Mark Radcliffe thinks the thing you fear most – even if it’s going bald – can actually become your greatest strength.
There’s a fantastic piece in the New York Times today about men embracing baldness, and it reminded me of my own journey into the ranks of thinly-haired men.
Because growing up as a guy, sooner or later it occurs to you:
What if I go bald one day?
No, you tell yourself. Surely it won’t happen to me.
I’m special. That’s for other dudes.
Then, for many of us, at some point it happens. Maybe in your early 30’s, or even late 20’s. You start to notice it. We call it the creep.
Your hairline starts to recede north. You start eyeing it critically. What’s going on there, buddy.
When it started happening to me, I actually dug it at first. It gave me a sort of William Hurt forehead. To me it felt like I was just facing the world head-on.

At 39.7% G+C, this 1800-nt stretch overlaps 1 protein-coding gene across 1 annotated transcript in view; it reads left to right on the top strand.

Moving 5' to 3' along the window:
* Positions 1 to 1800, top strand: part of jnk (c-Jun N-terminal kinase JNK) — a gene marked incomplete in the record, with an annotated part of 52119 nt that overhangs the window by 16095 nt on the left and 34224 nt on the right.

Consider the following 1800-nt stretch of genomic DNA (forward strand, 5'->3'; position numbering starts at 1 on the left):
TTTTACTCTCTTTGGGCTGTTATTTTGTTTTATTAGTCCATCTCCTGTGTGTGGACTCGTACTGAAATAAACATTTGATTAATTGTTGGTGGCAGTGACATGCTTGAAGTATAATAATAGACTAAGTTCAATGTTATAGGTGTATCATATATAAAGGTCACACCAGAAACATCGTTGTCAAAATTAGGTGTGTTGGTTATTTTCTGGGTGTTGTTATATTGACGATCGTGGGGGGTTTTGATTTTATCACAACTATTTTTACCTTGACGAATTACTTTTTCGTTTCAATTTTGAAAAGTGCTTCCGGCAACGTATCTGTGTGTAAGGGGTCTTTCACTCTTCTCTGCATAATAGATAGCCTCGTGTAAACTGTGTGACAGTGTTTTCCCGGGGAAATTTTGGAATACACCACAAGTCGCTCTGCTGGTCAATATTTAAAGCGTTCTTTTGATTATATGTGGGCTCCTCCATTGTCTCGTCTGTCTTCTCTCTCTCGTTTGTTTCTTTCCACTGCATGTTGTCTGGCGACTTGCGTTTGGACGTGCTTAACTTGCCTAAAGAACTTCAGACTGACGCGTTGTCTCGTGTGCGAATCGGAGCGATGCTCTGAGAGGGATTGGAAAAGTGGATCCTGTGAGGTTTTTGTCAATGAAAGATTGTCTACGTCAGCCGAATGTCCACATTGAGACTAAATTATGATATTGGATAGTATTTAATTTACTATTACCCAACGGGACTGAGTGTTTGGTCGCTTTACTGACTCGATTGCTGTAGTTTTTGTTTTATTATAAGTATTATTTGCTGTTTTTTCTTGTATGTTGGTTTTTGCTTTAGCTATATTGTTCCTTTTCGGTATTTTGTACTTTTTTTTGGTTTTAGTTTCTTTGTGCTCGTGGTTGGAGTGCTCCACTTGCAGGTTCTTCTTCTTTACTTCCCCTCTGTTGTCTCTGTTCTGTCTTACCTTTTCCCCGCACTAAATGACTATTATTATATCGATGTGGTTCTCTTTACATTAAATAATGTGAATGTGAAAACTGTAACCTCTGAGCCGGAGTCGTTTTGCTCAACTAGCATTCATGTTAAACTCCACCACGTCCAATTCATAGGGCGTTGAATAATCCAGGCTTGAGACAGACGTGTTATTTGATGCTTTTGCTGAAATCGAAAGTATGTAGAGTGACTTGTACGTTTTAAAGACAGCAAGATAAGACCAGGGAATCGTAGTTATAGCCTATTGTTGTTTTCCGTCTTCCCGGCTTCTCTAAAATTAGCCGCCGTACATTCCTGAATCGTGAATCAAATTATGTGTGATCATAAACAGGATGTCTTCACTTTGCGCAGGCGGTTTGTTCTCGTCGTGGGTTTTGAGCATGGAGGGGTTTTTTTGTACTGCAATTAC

But then it kept going.
And I got a little grumpy with it. Hopefully it’ll stop soon, I thought.
But it didn’t. And it was thinning, too.
One day, a few years ago, I happened to be watching World Cup soccer on TV. And goddamn if all of those studly bastards didn’t have shaved heads. Suddenly I saw it as a military look, one of fierceness—an utter lack of fear. And I drew power from it.
My problem was that I was still trying to cling to what I had left. When the real power move was to lean into it; just embrace the fact that my hair was leaving town and help it out the door. Not just surrender, but almost applying an Aikido-esque approach to hair maintenance, where you turn an opposing force into a strength.
And as writer Daniel Jones points out: it’s a new day for we quasi-baldies. It’s been de-stigmatized. We’ve got guys like Jason Statham and Andre Agassi out there making all the ladies swoon. Their bold eyes seem to taunt, Hell yeah, I’m bald. You got a problem with that?
And it’s a powerful lesson to apply elsewhere far beyond personal grooming: sometimes the thing you fear the most can actually be a strength. You’ve just gotta own it.